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Shame and Resolve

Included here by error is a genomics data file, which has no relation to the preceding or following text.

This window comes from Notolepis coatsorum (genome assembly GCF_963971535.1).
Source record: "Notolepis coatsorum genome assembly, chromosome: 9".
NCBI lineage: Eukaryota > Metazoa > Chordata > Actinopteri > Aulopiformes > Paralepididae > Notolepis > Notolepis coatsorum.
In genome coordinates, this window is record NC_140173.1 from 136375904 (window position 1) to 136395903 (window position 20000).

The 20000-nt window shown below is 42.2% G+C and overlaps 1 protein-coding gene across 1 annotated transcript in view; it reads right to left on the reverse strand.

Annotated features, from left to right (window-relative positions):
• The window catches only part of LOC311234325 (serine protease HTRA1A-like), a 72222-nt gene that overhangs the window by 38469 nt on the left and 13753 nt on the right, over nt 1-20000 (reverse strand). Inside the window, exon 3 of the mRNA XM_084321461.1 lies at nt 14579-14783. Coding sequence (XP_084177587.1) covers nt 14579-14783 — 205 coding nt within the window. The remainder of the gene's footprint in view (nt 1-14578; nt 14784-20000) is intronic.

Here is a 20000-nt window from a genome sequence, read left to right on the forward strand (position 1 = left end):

If the fact of Daniel Pearl’s kidnapping was senseless, the act of his murder was inhuman. While we Pakistanis may never be able to live with the shame of Daniel Pearl’s brutal killing, being battle-inoculated by two decades of terrorism we will eventually come to terms with this ghastly atrocity. Skeptical about Pakistan as a viable entity when he (and his wife Marianne) first flew in on Sept 16, 2001 from Mumbai where he was based as “The Wall Street Journal” (WSJ)’s Bureau Chief, he would comment quite frequently about how wrong he had been about Pakistan, how one could never discover the real truth without personally visiting the area and inter-acting with the people. Tragically a vicious minority proved Pakistan otherwise. Refined and sensitive, Daniel had been filing material in WSJ favourable to Pakistan, his confidence in moving about freely without any personal security reflected how much he was at ease in Pakistan and with Pakistanis, unfortunately that trusting approach was his undoing. Danny was inquisitive but unlike many of his professions he was not cynical, or for that matter naive, he was simply far more ready to believe. That he was a Jew and his grandparents lived in Israel made him no less a good human being and a friend. Jews are people of the Book and our only difference with Israel should be the status of Al-Aqsa, the mutual terrorism unleashed against each other by the Israelis and Palestinians is a matter to be settled between them. Can anyone refer me to when Yasser Arafat last mentioned Kashmir favourably with Pakistan? Danny’s frank, candid comments showed an absolute lack of prejudice that was not only refreshing, it made Daniel Pearl much more, a friend to cherish, both in life and in death.